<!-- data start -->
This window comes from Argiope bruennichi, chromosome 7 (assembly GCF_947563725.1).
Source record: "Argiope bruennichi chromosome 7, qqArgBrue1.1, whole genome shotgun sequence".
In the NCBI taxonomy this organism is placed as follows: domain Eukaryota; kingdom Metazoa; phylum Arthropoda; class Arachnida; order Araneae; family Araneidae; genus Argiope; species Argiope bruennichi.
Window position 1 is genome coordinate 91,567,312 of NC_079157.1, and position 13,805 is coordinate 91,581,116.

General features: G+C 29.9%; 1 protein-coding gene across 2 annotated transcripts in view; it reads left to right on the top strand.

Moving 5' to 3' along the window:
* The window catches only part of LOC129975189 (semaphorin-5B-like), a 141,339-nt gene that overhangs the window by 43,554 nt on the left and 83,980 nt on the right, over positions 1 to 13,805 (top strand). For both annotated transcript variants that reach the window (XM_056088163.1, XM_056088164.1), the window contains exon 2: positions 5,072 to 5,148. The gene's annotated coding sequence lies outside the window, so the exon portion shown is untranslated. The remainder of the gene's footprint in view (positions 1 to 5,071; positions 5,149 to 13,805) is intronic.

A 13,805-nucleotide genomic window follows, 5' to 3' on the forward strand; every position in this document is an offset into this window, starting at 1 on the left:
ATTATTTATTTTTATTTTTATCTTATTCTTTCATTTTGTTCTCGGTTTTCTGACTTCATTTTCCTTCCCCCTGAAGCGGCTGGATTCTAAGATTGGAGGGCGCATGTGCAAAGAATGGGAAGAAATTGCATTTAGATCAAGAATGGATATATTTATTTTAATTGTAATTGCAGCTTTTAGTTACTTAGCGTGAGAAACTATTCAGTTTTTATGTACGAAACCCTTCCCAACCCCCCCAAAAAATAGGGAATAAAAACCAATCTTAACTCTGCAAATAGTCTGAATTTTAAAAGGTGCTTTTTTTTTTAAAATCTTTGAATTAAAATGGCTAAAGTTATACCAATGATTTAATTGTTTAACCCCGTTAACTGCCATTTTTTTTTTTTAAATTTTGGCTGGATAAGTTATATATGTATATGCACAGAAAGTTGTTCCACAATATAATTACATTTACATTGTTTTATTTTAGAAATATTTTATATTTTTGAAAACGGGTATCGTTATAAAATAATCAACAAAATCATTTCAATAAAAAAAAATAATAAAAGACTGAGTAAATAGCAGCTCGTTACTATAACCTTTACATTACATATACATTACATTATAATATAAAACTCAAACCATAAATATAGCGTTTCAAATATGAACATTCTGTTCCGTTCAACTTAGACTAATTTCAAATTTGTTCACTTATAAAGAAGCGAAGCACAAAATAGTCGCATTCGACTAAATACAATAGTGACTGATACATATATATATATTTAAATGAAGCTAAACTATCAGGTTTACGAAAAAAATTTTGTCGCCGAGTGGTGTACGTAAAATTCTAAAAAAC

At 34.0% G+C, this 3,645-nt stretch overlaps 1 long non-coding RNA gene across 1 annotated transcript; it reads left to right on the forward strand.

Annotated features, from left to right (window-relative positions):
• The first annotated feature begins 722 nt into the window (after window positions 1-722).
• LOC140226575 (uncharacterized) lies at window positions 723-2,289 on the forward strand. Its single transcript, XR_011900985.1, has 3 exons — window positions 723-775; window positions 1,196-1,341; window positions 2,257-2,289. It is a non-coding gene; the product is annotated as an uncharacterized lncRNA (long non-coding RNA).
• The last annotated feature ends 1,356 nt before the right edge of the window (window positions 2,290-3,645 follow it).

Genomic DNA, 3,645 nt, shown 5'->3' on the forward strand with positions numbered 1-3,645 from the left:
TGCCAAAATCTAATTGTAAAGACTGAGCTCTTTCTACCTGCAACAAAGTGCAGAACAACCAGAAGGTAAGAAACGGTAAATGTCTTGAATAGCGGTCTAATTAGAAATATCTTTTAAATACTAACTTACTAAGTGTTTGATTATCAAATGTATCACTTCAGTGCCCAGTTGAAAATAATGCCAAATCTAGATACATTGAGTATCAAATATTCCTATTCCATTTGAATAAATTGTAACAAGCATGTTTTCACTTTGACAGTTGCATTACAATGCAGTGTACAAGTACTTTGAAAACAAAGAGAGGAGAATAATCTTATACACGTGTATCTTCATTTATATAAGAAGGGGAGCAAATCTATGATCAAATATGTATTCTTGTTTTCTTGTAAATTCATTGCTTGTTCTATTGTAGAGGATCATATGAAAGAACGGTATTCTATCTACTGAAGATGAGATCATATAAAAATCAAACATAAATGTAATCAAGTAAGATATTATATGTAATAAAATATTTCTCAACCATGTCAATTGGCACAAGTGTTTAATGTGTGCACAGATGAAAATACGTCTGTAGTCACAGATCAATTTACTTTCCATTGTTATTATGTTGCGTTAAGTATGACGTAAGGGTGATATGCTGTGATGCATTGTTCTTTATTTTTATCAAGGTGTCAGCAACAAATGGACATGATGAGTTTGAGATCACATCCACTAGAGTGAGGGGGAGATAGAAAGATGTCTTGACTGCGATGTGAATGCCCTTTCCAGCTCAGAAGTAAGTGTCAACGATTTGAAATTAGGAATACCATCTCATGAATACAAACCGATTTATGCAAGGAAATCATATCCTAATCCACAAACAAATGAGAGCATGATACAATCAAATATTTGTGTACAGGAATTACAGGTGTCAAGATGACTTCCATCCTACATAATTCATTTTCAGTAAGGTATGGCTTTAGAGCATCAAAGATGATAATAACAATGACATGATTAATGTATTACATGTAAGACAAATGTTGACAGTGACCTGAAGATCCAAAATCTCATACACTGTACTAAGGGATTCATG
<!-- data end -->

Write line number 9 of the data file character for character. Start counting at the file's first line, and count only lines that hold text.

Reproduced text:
ATTATTTATTTTTATTTTTATCTTATTCTTTCATTTTGTTCTCGGTTTTCTGACTTCATTTTCCTTCCCCCTGAAGCGGCTGGATTCTAAGATTGGAGGGCGCATGTGCAAAGAATGGGAAGAAATTGCATTTAGATCAAGAATGGATATATTTATTTTAATTGTAATTGCAGCTTTTAGTTACTTAGCGTGAGAAACTATTCAGTTTTTATGTACGAAACCCTTCCCAACCCCCCCAAAAAATAGGGAATAAAAACCAATCTTAACTCTGCAAATAGTCTGAATTTTAAAAGGTGCTTTTTTTTTTAAAATCTTTGAATTAAAATGGCTAAAGTTATACCAATGATTTAATTGTTTAACCCCGTTAACTGCCATTTTTTTTTTTTAAATTTTGGCTGGATAAGTTATATATGTATATGCACAGAAAGTTGTTCCACAATATAATTACATTTACATTGTTTTATTTTAGAAATATTTTATATTTTTGAAAACGGGTATCGTTATAAAATAATCAACAAAATCATTTCAATAAAAAAAAATAATAAAAGACTGAGTAAATAGCAGCTCGTTACTATAACCTTTACATTACATATACATTACATTATAATATAAAACTCAAACCATAAATATAGCGTTTCAAATATGAACATTCTGTTCCGTTCAACTTAGACTAATTTCAAATTTGTTCACTTATAAAGAAGCGAAGCACAAAATAGTCGCATTCGACTAAATACAATAGTGACTGATACATATATATATATTTAAATGAAGCTAAACTATCAGGTTTACGAAAAAAATTTTGTCGCCGAGTGGTGTACGTAAAATTCTAAAAAAC